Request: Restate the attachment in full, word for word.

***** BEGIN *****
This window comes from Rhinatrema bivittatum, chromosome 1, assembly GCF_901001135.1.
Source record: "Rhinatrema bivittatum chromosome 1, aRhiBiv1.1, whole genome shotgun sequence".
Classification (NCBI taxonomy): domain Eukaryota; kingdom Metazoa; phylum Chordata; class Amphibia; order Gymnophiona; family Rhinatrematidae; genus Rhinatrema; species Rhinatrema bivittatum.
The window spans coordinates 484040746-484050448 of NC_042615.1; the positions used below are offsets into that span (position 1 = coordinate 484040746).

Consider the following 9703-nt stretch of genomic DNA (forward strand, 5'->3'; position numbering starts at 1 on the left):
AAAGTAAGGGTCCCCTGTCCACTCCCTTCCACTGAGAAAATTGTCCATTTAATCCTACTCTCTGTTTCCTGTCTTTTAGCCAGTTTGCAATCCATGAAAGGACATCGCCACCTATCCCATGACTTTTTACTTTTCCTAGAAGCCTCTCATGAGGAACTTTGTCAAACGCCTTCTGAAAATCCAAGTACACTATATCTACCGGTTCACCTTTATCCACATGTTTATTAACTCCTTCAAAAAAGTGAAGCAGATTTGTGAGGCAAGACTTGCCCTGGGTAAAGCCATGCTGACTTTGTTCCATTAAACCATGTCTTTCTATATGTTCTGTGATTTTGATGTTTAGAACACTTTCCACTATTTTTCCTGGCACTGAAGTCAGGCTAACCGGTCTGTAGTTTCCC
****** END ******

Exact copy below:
This window comes from Rhinatrema bivittatum, chromosome 1, assembly GCF_901001135.1.
Source record: "Rhinatrema bivittatum chromosome 1, aRhiBiv1.1, whole genome shotgun sequence".
Classification (NCBI taxonomy): domain Eukaryota; kingdom Metazoa; phylum Chordata; class Amphibia; order Gymnophiona; family Rhinatrematidae; genus Rhinatrema; species Rhinatrema bivittatum.
The window spans coordinates 484040746-484050448 of NC_042615.1; the positions used below are offsets into that span (position 1 = coordinate 484040746).

Consider the following 9703-nt stretch of genomic DNA (forward strand, 5'->3'; position numbering starts at 1 on the left):
AAAGTAAGGGTCCCCTGTCCACTCCCTTCCACTGAGAAAATTGTCCATTTAATCCTACTCTCTGTTTCCTGTCTTTTAGCCAGTTTGCAATCCATGAAAGGACATCGCCACCTATCCCATGACTTTTTACTTTTCCTAGAAGCCTCTCATGAGGAACTTTGTCAAACGCCTTCTGAAAATCCAAGTACACTATATCTACCGGTTCACCTTTATCCACATGTTTATTAACTCCTTCAAAAAAGTGAAGCAGATTTGTGAGGCAAGACTTGCCCTGGGTAAAGCCATGCTGACTTTGTTCCATTAAACCATGTCTTTCTATATGTTCTGTGATTTTGATGTTTAGAACACTTTCCACTATTTTTCCTGGCACTGAAGTCAGGCTAACCGGTCTGTAGTTTCCC